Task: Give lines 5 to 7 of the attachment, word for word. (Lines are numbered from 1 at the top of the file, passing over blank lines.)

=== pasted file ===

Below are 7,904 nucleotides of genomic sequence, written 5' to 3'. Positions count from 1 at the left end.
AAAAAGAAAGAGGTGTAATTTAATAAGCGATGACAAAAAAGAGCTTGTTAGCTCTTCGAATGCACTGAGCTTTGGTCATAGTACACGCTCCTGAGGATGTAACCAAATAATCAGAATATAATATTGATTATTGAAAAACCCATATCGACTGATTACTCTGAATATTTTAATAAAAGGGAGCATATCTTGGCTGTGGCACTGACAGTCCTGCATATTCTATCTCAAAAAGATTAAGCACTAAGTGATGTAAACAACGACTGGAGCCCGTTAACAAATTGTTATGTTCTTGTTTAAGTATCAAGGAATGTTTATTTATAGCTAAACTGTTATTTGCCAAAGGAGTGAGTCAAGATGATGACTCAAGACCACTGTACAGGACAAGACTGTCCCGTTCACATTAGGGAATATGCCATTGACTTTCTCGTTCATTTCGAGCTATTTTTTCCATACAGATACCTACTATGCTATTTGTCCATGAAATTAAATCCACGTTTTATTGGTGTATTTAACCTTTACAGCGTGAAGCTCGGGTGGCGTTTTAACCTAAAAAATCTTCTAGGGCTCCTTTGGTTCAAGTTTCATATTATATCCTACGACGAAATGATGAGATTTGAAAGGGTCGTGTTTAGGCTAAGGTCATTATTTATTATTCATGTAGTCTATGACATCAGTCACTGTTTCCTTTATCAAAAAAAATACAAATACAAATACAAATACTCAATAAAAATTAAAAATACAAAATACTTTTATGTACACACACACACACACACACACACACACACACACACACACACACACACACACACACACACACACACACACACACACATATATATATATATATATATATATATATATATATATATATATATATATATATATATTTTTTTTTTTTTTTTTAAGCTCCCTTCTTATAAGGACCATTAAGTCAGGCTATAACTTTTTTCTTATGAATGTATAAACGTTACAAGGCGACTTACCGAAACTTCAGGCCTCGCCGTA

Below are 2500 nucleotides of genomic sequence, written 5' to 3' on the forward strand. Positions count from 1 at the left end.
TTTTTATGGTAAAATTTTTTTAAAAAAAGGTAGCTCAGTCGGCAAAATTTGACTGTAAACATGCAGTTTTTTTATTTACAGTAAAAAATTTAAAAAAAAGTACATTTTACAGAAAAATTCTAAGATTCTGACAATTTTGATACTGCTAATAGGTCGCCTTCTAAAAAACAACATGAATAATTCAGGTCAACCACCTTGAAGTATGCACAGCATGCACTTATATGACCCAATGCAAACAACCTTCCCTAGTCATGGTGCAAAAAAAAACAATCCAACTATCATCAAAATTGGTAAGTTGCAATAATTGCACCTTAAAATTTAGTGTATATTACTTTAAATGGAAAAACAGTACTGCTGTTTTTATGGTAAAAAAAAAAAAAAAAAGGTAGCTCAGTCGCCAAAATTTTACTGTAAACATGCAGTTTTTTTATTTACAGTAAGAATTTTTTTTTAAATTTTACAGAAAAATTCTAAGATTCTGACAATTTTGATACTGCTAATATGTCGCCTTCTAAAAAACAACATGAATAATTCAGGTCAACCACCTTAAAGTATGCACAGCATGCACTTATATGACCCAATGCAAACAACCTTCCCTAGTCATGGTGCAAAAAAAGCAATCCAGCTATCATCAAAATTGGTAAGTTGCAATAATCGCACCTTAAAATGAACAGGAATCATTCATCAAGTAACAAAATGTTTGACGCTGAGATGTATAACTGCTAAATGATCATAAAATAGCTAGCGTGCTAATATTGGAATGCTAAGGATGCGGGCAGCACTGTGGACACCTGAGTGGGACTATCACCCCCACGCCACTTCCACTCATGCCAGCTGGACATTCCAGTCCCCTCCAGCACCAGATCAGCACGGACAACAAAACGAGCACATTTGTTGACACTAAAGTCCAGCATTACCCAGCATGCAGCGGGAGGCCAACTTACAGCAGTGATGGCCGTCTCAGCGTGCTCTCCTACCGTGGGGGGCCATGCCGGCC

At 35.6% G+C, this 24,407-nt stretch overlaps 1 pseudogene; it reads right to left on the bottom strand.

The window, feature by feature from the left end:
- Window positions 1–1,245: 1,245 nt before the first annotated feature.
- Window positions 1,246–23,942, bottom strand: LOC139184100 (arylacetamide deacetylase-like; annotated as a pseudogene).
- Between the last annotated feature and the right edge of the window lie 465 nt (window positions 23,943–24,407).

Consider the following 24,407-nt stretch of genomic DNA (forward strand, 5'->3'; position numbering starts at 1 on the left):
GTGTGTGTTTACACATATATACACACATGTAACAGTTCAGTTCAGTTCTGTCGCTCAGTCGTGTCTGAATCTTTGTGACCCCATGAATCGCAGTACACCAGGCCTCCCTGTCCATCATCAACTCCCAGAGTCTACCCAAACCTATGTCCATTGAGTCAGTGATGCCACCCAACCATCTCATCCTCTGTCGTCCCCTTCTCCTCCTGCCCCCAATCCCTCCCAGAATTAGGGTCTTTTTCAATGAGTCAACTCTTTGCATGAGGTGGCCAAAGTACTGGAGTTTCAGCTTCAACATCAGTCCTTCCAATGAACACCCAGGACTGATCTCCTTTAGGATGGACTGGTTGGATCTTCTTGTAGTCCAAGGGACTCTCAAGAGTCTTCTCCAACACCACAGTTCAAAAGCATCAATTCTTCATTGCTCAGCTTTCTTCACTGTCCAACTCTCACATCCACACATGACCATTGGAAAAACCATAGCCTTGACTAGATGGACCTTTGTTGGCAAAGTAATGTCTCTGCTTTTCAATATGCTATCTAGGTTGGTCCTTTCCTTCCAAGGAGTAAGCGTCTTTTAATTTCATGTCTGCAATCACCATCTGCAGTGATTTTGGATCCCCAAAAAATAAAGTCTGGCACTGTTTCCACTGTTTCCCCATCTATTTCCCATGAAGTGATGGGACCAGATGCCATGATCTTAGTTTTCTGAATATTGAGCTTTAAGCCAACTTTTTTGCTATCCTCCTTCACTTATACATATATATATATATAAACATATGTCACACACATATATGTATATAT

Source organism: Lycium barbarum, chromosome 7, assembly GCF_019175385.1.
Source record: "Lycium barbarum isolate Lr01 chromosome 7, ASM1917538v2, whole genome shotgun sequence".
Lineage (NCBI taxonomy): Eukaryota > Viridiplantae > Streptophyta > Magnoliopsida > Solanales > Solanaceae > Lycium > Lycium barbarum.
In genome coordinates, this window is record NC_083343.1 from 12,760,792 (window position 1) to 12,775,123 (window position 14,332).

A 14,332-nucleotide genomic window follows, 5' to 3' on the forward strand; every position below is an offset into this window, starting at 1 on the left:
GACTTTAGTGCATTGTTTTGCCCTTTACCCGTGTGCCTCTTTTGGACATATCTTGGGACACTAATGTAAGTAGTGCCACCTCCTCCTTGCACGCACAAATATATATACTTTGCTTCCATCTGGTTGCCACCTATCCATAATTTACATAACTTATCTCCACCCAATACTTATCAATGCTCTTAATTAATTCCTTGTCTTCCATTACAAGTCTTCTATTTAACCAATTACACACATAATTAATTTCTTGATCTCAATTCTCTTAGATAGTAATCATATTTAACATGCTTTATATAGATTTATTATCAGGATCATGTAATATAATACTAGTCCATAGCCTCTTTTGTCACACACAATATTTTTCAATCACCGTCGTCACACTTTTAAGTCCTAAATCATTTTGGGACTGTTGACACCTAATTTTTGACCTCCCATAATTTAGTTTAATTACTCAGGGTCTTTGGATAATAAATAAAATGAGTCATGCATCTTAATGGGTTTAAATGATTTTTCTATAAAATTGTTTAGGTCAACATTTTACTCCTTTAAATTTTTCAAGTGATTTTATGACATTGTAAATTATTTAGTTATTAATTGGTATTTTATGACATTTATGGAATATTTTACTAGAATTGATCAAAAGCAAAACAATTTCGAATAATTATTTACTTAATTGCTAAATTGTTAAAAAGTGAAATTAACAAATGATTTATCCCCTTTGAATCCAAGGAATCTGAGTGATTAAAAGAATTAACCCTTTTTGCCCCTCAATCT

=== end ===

At 35.6% G+C, this 24,407-nt stretch overlaps 1 pseudogene; it reads right to left on the bottom strand.

The window, feature by feature from the left end:
- Window positions 1–1,245: 1,245 nt before the first annotated feature.